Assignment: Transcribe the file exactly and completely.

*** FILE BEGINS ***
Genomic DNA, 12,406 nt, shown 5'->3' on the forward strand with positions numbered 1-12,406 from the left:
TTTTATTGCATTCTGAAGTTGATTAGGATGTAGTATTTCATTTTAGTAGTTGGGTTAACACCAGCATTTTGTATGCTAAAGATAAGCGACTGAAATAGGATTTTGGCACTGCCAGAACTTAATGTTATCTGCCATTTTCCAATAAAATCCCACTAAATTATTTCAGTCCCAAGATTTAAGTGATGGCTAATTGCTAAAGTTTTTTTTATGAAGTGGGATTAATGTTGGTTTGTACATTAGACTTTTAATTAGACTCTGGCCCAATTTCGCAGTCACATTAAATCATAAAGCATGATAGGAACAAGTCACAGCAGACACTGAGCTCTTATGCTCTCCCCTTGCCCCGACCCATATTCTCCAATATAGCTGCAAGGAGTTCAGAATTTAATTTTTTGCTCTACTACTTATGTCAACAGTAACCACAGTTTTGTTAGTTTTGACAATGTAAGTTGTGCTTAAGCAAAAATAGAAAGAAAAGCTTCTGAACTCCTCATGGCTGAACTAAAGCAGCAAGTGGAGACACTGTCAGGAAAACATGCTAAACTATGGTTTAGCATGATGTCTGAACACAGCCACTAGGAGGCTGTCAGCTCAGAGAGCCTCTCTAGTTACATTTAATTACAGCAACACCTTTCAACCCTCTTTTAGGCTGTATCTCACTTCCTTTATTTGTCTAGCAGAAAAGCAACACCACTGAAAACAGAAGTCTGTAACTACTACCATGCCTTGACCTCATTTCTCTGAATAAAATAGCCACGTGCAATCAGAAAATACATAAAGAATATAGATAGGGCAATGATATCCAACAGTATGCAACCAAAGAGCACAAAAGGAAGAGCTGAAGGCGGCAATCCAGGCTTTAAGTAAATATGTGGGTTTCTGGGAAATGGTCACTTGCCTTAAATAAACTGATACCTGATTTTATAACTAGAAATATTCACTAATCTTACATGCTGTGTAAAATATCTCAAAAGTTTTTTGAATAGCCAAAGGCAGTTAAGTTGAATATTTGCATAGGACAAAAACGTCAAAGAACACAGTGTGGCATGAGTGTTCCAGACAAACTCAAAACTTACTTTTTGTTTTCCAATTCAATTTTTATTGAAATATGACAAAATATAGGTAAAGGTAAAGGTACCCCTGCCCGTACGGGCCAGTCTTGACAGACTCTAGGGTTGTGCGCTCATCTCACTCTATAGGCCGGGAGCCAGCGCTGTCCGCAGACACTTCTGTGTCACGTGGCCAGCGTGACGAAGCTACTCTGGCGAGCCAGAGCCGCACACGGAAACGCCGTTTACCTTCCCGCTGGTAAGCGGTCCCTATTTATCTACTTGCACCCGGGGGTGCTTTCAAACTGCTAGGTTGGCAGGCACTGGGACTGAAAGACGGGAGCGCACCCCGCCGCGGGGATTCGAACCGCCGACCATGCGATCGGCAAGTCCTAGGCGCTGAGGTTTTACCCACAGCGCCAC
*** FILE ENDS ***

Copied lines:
Genomic DNA, 12,406 nt, shown 5'->3' on the forward strand with positions numbered 1-12,406 from the left:
TTTTATTGCATTCTGAAGTTGATTAGGATGTAGTATTTCATTTTAGTAGTTGGGTTAACACCAGCATTTTGTATGCTAAAGATAAGCGACTGAAATAGGATTTTGGCACTGCCAGAACTTAATGTTATCTGCCATTTTCCAATAAAATCCCACTAAATTATTTCAGTCCCAAGATTTAAGTGATGGCTAATTGCTAAAGTTTTTTTTATGAAGTGGGATTAATGTTGGTTTGTACATTAGACTTTTAATTAGACTCTGGCCCAATTTCGCAGTCACATTAAATCATAAAGCATGATAGGAACAAGTCACAGCAGACACTGAGCTCTTATGCTCTCCCCTTGCCCCGACCCATATTCTCCAATATAGCTGCAAGGAGTTCAGAATTTAATTTTTTGCTCTACTACTTATGTCAACAGTAACCACAGTTTTGTTAGTTTTGACAATGTAAGTTGTGCTTAAGCAAAAATAGAAAGAAAAGCTTCTGAACTCCTCATGGCTGAACTAAAGCAGCAAGTGGAGACACTGTCAGGAAAACATGCTAAACTATGGTTTAGCATGATGTCTGAACACAGCCACTAGGAGGCTGTCAGCTCAGAGAGCCTCTCTAGTTACATTTAATTACAGCAACACCTTTCAACCCTCTTTTAGGCTGTATCTCACTTCCTTTATTTGTCTAGCAGAAAAGCAACACCACTGAAAACAGAAGTCTGTAACTACTACCATGCCTTGACCTCATTTCTCTGAATAAAATAGCCACGTGCAATCAGAAAATACATAAAGAATATAGATAGGGCAATGATATCCAACAGTATGCAACCAAAGAGCACAAAAGGAAGAGCTGAAGGCGGCAATCCAGGCTTTAAGTAAATATGTGGGTTTCTGGGAAATGGTCACTTGCCTTAAATAAACTGATACCTGATTTTATAACTAGAAATATTCACTAATCTTACATGCTGTGTAAAATATCTCAAAAGTTTTTTGAATAGCCAAAGGCAGTTAAGTTGAATATTTGCATAGGACAAAAACGTCAAAGAACACAGTGTGGCATGAGTGTTCCAGACAAACTCAAAACTTACTTTTTGTTTTCCAATTCAATTTTTATTGAAATATGACAAAATATAGGTAAAGGTAAAGGTACCCCTGCCCGTACGGGCCAGTCTTGACAGACTCTAGGGTTGTGCGCTCATCTCACTCTATAGGCCGGGAGCCAGCGCTGTCCGCAGACACTTCTGTGTCACGTGGCCAGCGTGACGAAGCTACTCTGGCGAGCCAGAGCCGCACACGGAAACGCCGTTTACCTTCCCGCTGGTAAGCGGTCCCTATTTATCTACTTGCACCCGGGGGTGCTTTCAAACTGCTAGGTTGGCAGGCACTGGGACTGAAAGACGGGAGCGCACCCCGCCGCGGGGATTCGAACCGCCGACCATGCGATCGGCAAGTCCTAGGCGCTGAGGTTTTACCCACAGCGCCAC